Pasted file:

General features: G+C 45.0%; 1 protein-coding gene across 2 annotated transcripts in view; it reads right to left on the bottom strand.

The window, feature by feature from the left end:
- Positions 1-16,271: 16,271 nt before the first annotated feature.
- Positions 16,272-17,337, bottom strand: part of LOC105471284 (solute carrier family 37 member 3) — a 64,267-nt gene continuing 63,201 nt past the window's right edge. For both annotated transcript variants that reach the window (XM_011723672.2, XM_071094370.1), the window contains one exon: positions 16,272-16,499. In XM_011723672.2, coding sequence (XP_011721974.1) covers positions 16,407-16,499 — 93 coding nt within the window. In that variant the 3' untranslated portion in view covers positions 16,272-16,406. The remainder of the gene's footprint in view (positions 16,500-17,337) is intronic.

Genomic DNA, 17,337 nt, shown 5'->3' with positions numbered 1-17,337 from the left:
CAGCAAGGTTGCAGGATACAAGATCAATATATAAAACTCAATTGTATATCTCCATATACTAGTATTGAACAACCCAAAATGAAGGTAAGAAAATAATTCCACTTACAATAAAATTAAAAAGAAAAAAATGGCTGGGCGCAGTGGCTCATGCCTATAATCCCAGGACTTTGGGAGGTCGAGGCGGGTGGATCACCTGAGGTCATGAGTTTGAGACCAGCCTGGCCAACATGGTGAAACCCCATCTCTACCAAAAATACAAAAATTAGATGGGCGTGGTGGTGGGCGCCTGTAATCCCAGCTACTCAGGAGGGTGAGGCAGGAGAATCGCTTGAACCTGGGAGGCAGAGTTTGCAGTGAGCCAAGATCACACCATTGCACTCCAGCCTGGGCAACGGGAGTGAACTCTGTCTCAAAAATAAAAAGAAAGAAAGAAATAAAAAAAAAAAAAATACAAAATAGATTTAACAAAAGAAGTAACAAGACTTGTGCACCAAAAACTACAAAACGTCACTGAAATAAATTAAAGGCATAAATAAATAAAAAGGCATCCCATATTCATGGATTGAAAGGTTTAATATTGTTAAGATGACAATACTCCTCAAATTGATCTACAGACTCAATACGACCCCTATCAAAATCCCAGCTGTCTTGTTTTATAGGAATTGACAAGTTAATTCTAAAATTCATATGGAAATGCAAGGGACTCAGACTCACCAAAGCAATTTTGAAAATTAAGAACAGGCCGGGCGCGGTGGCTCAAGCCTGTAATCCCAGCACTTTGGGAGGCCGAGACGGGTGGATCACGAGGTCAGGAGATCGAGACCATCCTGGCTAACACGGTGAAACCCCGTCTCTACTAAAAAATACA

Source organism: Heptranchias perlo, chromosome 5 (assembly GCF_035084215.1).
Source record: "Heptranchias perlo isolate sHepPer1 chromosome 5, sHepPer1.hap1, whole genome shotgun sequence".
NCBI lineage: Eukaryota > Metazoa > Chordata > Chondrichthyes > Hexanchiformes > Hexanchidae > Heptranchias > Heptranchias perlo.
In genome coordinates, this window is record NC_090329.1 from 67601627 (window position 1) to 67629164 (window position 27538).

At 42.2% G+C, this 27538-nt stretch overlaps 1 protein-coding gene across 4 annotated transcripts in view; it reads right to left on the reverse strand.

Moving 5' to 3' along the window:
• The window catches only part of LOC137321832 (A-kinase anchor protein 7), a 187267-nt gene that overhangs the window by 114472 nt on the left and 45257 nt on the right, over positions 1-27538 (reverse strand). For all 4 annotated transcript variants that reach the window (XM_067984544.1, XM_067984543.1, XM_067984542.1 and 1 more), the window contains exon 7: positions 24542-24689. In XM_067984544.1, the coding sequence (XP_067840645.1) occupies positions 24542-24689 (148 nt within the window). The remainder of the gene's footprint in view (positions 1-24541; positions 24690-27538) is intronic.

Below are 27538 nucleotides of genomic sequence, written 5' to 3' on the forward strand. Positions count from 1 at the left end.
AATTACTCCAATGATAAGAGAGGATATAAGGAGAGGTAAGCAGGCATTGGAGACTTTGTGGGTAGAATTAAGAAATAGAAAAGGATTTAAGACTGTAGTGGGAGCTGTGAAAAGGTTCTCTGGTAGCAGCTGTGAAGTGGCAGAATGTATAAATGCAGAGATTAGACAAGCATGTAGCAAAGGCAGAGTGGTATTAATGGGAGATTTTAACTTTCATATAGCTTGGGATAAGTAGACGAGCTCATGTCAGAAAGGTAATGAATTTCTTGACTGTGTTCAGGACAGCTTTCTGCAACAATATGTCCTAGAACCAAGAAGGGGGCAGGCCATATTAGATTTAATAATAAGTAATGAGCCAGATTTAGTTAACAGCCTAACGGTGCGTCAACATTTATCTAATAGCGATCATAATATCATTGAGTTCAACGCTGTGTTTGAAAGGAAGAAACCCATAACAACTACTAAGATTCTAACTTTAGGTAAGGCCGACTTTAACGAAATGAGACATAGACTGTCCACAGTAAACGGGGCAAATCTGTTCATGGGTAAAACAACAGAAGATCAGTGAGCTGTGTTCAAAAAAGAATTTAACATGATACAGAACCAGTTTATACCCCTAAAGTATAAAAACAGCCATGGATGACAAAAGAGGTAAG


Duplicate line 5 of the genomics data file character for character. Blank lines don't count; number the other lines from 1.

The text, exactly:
Genomic DNA, 17,337 nt, shown 5'->3' with positions numbered 1-17,337 from the left: